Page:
The Sunday Times Cryptic Crossword Book 1

I’m delighted to tell you that the first book of ST cryptic crosswords since 2006 was published on Thursday – cover price £6.99.

Not long after starting at the Sunday Times, I asked Harper Collins about the possibility of restarting the cryptic crossword books (or others), but the answer then was no thanks.  And to be fair, with at least one book of both Times cryptic and jumbo crosswords each year, they had plenty. There was some change of heart a few years ago, with a request for a book of our concise crosswords. After three of those and two of the general knowledge ones, the one I wanted most is here at last.  It has 100 puzzles, mainly from 2011 and 2012, but with 5 five puzzles each for the setters who started after 2012, so that the last part of the book represents the current team.

The biggest challenge was my attempt at the “beginner’s guide to cryptic crosswords” content which appears in the similar Times books. I wangled some extra pages for my version of this, but still struggled to squeeze in everything I wanted to say.

One note for those who produce the puzzle indexes for books here: you don’t need to bother — the introductory content recommends looking at the blog reports as help for beginners, and includes a puzzle index showing the original number and publication date for each puzzle.

11 comments on “The Sunday Times Cryptic Crossword Book 1”

  1. Thank you, Peter. These books have been so valuable to me having spent a life working in countries where getting hold of the Times was difficult. I will buy it immediately even though I will have done them before … which will be of no aid to me.
  2. Exciting! I find the Sunday Times puzzle quite intriguing — by which I think I mean ‘difficult’. Since you are the esteemed editor, is there a raison d’etre of sorts for the Sunday puzzle, in your eyes? I may just have to get the book.
    1. Well, the original raison d’être was just to follow a new puzzle trend, back in early 1925. The Times and Sunday Times were completely unrelated papers in those days, and as far as I can tell, the ST crossword is the oldest in a “broadsheet” newspaper – first puzzle in Jan 1925 compared to July for the Daily Telegraph. In the 1920s we also had “acrostic” puzzles, for which quite long lists of people sending correct answers were printed, and our first crossword setter also wrote a bridge column, IIRC.

      Within about 5 years, it must have changed to “all self-respecting newspapers have one, so we must too”. Having looked back at at least some puzzles from every decade since, I think I can detect some differences from other papers over the years, but whether these arise from some overall policy or just the people who happened to be producing them is hard to detect. As far as the newspaper management is concerned, the puzzle team are given a pretty free hand as long as reliable puzzles are on the page every week.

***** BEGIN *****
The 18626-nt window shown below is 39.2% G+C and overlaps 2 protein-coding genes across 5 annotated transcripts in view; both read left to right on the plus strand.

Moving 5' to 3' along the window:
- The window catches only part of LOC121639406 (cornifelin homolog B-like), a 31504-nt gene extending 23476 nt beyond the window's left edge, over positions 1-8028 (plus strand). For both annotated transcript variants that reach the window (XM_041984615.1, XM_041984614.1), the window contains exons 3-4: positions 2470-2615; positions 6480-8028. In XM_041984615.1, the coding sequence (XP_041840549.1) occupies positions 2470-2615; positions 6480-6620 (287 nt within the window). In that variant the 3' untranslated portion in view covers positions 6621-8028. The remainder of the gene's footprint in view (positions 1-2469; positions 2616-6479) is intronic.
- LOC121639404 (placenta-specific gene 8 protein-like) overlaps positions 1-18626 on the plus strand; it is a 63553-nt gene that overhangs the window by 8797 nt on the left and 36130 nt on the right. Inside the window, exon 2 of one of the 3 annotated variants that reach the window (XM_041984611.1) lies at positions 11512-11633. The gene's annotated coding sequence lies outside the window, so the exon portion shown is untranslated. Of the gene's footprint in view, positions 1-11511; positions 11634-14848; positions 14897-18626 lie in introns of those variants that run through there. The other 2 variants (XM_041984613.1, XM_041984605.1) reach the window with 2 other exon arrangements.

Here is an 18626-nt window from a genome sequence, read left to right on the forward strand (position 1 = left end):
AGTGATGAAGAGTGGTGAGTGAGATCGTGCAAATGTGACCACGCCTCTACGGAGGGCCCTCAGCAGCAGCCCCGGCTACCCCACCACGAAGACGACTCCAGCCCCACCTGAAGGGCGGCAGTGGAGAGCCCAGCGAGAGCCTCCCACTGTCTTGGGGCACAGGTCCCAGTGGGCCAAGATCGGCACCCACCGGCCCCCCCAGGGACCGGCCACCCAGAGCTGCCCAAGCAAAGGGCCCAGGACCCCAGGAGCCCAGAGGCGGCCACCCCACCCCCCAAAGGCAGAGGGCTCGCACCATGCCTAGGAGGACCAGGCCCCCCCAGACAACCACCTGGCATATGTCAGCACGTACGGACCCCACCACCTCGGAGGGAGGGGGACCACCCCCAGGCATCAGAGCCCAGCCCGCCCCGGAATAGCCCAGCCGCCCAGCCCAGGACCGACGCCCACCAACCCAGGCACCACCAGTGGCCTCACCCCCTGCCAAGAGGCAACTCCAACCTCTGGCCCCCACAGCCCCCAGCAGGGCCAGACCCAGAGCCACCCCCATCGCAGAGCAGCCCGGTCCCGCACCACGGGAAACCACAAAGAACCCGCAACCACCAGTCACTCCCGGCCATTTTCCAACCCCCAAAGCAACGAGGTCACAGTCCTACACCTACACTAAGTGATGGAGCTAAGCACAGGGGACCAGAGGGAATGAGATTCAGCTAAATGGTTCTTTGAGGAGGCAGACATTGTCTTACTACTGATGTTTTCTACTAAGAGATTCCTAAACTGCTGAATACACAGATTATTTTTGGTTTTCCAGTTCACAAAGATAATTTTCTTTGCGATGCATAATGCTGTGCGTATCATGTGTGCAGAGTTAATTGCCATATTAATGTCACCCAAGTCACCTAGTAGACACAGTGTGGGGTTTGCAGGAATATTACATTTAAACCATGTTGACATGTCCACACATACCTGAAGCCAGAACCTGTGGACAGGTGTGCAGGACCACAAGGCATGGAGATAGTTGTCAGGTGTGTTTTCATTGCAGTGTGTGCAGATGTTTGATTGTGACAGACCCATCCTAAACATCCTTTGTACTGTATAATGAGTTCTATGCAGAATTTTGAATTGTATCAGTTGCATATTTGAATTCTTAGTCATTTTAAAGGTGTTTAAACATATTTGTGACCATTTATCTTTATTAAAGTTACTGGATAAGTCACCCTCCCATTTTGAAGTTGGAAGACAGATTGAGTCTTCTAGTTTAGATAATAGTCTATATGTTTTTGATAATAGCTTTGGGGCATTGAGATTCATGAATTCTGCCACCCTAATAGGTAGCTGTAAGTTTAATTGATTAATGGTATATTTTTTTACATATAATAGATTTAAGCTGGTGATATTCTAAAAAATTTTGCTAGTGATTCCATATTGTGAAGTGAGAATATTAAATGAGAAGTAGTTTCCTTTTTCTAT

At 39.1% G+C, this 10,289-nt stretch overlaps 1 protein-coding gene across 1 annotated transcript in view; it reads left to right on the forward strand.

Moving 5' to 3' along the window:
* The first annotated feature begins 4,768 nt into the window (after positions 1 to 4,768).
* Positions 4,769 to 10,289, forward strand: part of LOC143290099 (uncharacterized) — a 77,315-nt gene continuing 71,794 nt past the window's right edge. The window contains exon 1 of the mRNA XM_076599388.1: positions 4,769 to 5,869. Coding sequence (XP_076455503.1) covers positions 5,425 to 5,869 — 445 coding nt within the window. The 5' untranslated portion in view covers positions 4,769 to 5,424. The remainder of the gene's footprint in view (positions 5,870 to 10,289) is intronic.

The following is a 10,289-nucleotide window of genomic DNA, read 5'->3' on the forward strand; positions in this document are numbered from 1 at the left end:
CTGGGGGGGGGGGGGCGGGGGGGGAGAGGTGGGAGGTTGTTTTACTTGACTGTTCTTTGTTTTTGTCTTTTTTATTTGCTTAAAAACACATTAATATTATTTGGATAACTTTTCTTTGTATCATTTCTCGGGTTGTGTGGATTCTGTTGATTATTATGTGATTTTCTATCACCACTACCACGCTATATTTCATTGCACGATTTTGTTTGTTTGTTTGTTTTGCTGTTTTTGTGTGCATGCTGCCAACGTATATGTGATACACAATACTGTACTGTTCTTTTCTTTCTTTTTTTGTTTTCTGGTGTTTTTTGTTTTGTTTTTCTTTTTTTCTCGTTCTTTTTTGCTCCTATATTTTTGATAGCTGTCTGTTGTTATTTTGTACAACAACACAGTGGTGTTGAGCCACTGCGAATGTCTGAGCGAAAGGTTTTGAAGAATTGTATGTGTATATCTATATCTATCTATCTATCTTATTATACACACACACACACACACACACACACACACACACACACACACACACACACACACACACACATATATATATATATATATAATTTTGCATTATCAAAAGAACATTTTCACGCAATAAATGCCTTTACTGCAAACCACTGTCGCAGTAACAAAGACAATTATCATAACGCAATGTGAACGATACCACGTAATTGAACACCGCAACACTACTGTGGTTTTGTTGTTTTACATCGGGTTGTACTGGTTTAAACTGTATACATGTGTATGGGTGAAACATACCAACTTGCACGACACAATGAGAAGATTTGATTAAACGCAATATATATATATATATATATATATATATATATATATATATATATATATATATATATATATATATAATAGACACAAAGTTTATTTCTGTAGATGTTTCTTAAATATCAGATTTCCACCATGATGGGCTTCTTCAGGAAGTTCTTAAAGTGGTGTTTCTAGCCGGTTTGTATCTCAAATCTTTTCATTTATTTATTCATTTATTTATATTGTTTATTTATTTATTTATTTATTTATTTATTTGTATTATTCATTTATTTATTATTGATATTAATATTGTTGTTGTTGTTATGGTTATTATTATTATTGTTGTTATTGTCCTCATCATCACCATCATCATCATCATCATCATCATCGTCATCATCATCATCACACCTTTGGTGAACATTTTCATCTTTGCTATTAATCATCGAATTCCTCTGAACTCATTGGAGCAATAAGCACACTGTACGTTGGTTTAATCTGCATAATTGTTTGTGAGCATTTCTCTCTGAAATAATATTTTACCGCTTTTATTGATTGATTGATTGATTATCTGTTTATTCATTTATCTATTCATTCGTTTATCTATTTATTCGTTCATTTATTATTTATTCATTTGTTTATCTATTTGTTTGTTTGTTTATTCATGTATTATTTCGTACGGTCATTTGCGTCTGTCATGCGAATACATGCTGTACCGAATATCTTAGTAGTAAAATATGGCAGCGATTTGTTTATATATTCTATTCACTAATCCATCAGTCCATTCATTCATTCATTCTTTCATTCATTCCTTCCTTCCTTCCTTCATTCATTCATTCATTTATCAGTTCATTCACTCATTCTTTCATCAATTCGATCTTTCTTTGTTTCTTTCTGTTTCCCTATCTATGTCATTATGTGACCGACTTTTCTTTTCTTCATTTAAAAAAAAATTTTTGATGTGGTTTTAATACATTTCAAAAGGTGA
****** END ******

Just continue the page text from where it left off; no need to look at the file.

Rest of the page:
In the period covered by the book, the aim has just been to provide good quality puzzles, and to that end, find the best possible new setter when a current one decides to stop.

      Edited at 2021-09-06 08:10 am (UTC)

      1. Thank you for the history lesson! But I actually meant what was your raison d’être when you took over.
        1. Well, as a crossword editor who started with crossword setting experience only extending as far as a few puzzles in the Church Times, my first objective was to convince the newspaper management and the crossword setters that an ex-blogger really was good enough for the job. There are tiny bits of my work in the cryptic crosswords when a setter accepts a suggested alternative, but that’s only done when a correction is necessary or I think there’s an opportunity that shouldn’t be missed. The time when I make most difference must be when a new setter is chosen. I’ve stated my preferences about clues to the setters, but I would count them as more relaxed overall than the ones for Times xwd setters. And I’ve amended the stock grids and allowed setters to make their own subject to a set of rules. As the work of nearly 11 years, that doesn’t sound very much, but it’s a job where the main point is to maintain standards.
          1. You certainly do that Peter. Thanks. Also thanks to all the setters and bloggers.

            Jan and Tom. Toronto.

  3. I never know what I want for my birthday in October. Now I do. Thank you PB and all the setters.
    1. Could be tricky if you’re still in the US – it turns out that the publication date there is 1 December.

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